Thursday, April 01, 2010


The new proposal from the Obama administration on offshore drilling has taken a lot of people by surprise, it seems. Once the first reaction dies down, though, I think we'll see this as pretty sensible middle ground in this often unreasonable battle. As the NY Times says today:

The new strategy — the result of more than a year of work by Interior Secretary Ken Salazar — also confronts an essential political reality: the Senate will insist on offshore drilling as part of a broader bill, expected after Easter, addressing climate change and other energy-related problems. Mr. Obama is trying to anticipate and shape that discussion by identifying areas that he thinks can responsibly be opened for exploration while quarantining others.

We need oil right now, but we can't just keep drilling. And we need to cut our energy dependence. As far as I can see, the Alaskan wilderness areas that are so controversial are not on the table. Instead most of the leases will be in places already being explored or drilled.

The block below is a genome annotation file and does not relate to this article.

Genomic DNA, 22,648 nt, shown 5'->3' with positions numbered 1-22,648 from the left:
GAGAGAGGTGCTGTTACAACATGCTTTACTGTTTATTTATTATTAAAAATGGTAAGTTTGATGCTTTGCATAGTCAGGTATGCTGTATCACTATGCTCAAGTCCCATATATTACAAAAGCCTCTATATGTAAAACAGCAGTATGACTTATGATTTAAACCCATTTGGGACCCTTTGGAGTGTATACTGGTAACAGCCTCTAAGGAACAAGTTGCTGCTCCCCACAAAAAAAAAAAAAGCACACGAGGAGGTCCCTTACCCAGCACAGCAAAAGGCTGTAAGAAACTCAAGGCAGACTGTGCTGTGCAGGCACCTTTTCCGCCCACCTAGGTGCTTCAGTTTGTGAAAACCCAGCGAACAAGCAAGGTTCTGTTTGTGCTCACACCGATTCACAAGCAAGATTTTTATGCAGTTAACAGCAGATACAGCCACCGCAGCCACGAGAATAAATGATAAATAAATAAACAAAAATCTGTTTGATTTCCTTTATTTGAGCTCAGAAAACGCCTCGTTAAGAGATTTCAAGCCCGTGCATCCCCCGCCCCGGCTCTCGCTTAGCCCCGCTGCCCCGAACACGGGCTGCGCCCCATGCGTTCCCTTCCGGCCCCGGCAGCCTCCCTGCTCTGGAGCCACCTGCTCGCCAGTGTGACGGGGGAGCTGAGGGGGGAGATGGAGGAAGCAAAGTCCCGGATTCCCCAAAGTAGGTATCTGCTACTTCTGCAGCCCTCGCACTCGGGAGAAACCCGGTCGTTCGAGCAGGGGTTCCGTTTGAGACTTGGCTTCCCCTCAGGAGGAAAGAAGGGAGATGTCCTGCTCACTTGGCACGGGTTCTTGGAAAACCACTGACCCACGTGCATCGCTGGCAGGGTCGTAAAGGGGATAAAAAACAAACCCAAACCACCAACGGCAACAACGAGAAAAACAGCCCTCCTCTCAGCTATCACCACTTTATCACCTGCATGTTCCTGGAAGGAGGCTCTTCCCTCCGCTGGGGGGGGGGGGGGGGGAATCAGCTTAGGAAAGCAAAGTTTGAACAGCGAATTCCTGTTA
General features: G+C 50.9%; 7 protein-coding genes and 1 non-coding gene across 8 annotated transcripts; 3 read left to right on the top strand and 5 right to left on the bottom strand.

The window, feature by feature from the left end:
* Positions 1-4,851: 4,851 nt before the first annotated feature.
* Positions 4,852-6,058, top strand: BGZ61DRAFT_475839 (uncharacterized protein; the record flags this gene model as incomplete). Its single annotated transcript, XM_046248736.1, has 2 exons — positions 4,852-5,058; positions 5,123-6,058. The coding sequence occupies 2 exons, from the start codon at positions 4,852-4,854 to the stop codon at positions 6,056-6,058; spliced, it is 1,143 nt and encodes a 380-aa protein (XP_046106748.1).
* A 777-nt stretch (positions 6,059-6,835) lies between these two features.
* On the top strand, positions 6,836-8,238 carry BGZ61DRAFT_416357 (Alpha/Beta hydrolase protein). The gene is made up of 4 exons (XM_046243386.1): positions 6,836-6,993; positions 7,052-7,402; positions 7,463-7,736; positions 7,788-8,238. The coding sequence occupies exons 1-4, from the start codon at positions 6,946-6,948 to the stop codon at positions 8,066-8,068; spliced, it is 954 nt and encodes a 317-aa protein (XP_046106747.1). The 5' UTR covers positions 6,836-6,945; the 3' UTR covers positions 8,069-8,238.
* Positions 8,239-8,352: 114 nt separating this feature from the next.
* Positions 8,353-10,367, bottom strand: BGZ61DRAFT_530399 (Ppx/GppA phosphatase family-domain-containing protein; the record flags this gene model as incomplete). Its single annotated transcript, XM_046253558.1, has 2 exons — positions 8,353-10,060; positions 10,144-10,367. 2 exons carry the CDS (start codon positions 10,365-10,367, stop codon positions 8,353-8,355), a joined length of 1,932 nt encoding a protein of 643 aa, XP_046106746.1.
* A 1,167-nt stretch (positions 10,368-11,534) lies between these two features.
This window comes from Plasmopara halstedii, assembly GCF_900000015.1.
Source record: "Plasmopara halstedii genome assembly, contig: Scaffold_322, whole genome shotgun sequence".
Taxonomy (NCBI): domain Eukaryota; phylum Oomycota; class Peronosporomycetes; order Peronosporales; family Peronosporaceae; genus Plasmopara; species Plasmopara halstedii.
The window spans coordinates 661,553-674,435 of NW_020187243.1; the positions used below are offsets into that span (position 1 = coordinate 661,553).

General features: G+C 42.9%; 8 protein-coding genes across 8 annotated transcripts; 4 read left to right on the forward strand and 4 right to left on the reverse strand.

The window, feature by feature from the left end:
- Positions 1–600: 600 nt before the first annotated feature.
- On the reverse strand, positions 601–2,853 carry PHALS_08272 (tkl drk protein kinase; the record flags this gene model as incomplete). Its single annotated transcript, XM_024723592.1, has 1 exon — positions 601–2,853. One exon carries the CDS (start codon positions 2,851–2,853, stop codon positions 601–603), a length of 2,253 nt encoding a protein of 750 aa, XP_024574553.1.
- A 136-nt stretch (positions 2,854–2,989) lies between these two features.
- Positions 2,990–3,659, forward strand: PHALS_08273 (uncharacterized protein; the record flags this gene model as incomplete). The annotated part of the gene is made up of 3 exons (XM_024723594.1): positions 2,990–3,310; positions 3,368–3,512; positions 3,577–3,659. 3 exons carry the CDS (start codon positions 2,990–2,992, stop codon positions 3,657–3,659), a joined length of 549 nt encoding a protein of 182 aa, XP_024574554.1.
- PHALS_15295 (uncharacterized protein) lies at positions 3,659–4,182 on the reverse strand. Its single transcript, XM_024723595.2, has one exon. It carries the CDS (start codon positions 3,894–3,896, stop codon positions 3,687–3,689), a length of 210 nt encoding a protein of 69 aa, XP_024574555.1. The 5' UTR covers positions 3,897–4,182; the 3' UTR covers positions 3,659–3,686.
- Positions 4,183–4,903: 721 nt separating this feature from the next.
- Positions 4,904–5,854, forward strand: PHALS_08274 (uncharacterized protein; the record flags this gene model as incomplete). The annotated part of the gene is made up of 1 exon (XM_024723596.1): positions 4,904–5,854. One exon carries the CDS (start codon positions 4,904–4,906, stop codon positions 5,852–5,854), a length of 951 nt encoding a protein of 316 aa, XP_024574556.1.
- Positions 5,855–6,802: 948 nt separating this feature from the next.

That makes sense to me--hiding these things in remote wilderness where we can't see them but where the effects on nature and wildlife could be significant is a bad idea. We need this oil, why not drill for it where we are? Why hide it and pretend it doesn't exist? Lets mar the landscapes we've already marred with our presence and leave the pristine as it is.

At the very least this is another shrewd move from a president who finally has his feet under him, whose efforts are finally starting to merge and pay off. It's good to see.

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